Rebecca M. Kalibwani, John Mutenyo, Edward Kato - Research Journal of Agriculture and Environmental Management, 2014
We investigate performance of the agricultural sector in Uganda and whether it has varied by the 4 major regions in Uganda using agricultural technical efficiency as a proxy for performance on a nationally representative panel data set. We apply the classical parametric stochastic production frontier estimator in estimating the technical efficiency scores for each of the 4 regions using a panel framework. We find rather surprising results contrary to our hypothetical expectations. The households in the northern and eastern regions are found to have relatively higher levels of technical efficiency over the study period compared to the rest of the regions. The presence of increased government intervention in the peace process, and concerted effort by both government and international agencies to develop and promote agriculture programs in the region during this period, were possibly responsible for the observed levels and trends in technical efficiency in the two regions.
Paul Brenton, Alberto Portugal-Perez, Julie Régolo – World Bank Trade and Competitiveness Global Practice Group, 2014
Market integration is key to ensuring sufficient and stable food supplies. This paper assesses the impediments to market integration in Central and Eastern Africa for three food staples: maize, rice, and sorghum. The paper uses a large database on monthly consumer prices for 150 towns in 13 African countries and detailed data on the length and quality of roads linking the towns. The analysis finds a substantial effect of distance and share of paved road on the level of market integration, as measured by relative prices. Furthermore, the paper evaluates the additional domestic and cross-border impediments to market integration in the region and represents them on a regional map.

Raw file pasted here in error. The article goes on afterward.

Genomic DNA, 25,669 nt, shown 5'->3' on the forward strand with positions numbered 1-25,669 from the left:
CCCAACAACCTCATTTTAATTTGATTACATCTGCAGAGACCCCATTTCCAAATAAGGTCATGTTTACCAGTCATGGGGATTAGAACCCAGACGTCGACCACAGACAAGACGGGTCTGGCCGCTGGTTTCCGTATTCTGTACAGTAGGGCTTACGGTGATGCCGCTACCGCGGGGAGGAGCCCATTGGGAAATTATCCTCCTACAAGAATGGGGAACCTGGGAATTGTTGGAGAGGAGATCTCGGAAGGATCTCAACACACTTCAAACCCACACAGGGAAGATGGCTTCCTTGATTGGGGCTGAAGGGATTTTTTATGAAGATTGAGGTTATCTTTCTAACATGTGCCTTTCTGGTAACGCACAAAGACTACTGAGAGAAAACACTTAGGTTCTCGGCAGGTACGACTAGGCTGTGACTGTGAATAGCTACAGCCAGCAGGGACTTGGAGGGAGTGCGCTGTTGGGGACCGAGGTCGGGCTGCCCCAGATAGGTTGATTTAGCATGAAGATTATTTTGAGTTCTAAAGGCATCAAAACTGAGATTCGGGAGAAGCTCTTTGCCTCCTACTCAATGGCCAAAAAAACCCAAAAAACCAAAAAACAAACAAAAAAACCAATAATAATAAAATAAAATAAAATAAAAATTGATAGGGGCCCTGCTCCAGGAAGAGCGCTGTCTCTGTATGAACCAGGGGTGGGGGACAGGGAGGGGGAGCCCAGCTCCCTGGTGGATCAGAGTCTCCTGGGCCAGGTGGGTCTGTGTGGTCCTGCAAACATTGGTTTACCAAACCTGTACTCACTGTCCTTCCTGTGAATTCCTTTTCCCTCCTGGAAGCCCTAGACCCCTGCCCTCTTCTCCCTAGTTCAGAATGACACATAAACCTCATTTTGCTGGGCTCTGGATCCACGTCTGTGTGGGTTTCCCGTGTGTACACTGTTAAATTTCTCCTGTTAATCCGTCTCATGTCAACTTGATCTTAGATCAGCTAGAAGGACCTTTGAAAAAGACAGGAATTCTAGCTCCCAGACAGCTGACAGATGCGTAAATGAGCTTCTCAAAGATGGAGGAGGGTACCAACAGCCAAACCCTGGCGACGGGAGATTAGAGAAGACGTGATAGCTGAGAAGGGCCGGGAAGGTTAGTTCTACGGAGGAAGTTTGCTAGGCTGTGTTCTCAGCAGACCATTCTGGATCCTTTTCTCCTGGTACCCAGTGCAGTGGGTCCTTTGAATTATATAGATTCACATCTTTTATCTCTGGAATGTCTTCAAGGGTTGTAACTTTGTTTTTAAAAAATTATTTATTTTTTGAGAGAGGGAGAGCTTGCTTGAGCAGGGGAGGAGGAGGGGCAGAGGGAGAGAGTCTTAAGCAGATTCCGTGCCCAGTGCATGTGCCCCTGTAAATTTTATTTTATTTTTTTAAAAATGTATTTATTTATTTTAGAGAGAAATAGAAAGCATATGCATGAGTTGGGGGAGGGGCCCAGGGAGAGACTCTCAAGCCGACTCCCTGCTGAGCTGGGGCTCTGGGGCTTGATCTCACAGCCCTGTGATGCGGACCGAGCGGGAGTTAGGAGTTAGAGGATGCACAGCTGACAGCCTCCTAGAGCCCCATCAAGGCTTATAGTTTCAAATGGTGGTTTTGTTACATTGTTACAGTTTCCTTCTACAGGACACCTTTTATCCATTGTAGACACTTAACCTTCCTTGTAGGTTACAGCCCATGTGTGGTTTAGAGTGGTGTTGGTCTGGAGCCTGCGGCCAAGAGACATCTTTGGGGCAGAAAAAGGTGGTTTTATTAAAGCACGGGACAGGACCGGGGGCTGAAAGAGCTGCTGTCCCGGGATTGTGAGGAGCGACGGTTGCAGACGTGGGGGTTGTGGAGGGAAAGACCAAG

Malcolm Keswell, Michael R. Carter – Journal of Development Economics, 2014
Despite a theoretical literature that promises that land transfers will have large impacts on the well-being of poor households, well-identified empirical evidence on the efficacy of land redistribution is scarce. In an effort to fill this gap, this paper examines South Africa's Land Redistribution for Agricultural Development (LRAD) program. We exploit features of LRAD program implementation to extract exogenous variation in whether, and for how long, applicant households enjoyed land transfers. Binary treatment estimates, which compare treated with untreated households, show that beneficiary households on average experienced a 25% increase in per-capita consumption. Our preferred continuous treatment estimates, which analyze only the subset of treated households, identify the impact time path of land transfers on consumption. These estimates show that living standards initially drop and then, after 3–4 years, rise to 150% of their pre-transfer level. These results are statistically significant and robust to a statistically more conservative identification strategy.
Daniel Ayalew Ali, Klaus Deininger, Markus Goldstein – Journal of Development Economics, 2014
We evaluate the short-term impact of a pilot land regularization program in Rwanda using a geographic discontinuity design with spatial fixed effects. Three key findings emerge from the analysis. First, the program seems to have improved land access for legally married women (about 76% of married couples) and prompted better recording of inheritance rights without gender bias. Second, we find that the program was associated with a very large impact on investment and maintenance of soil conservation measures. This effect was particularly pronounced for female headed households, suggesting that this group had suffered from high levels of tenure insecurity which the program managed to reduce. Third, land market activity declined, allowing us to reject the hypothesis that the program caused a wave of distress sales or widespread landlessness by vulnerable people. Implications for program design and policy are discussed.